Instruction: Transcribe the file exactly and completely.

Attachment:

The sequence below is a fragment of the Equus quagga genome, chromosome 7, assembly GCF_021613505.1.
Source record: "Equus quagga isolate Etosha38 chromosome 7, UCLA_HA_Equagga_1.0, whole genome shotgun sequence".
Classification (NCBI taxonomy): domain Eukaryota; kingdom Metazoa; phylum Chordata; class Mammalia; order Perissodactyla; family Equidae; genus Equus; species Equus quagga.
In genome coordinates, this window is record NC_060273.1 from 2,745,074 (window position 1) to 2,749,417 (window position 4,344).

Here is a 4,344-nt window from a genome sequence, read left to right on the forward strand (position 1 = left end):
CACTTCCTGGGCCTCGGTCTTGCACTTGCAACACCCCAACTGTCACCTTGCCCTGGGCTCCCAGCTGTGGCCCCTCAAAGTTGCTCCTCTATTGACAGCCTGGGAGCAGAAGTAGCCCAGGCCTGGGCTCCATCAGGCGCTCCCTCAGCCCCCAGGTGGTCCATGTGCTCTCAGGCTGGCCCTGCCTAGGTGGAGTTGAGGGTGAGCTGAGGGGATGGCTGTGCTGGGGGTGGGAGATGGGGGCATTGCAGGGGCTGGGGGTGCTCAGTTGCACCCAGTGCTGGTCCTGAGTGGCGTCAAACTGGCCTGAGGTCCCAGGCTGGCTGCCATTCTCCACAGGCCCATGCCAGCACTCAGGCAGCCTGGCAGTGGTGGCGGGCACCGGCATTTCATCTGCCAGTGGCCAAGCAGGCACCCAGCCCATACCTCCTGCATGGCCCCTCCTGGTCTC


The sequence below is a fragment of the Equus quagga genome, chromosome 7, assembly GCF_021613505.1.
Source record: "Equus quagga isolate Etosha38 chromosome 7, UCLA_HA_Equagga_1.0, whole genome shotgun sequence".
Classification (NCBI taxonomy): domain Eukaryota; kingdom Metazoa; phylum Chordata; class Mammalia; order Perissodactyla; family Equidae; genus Equus; species Equus quagga.
In genome coordinates, this window is record NC_060273.1 from 2,745,074 (window position 1) to 2,749,417 (window position 4,344).

Here is a 4,344-nt window from a genome sequence, read left to right on the forward strand (position 1 = left end):
CACTTCCTGGGCCTCGGTCTTGCACTTGCAACACCCCAACTGTCACCTTGCCCTGGGCTCCCAGCTGTGGCCCCTCAAAGTTGCTCCTCTATTGACAGCCTGGGAGCAGAAGTAGCCCAGGCCTGGGCTCCATCAGGCGCTCCCTCAGCCCCCAGGTGGTCCATGTGCTCTCAGGCTGGCCCTGCCTAGGTGGAGTTGAGGGTGAGCTGAGGGGATGGCTGTGCTGGGGGTGGGAGATGGGGGCATTGCAGGGGCTGGGGGTGCTCAGTTGCACCCAGTGCTGGTCCTGAGTGGCGTCAAACTGGCCTGAGGTCCCAGGCTGGCTGCCATTCTCCACAGGCCCATGCCAGCACTCAGGCAGCCTGGCAGTGGTGGCGGGCACCGGCATTTCATCTGCCAGTGGCCAAGCAGGCACCCAGCCCATACCTCCTGCATGGCCCCTCCTGGTCTC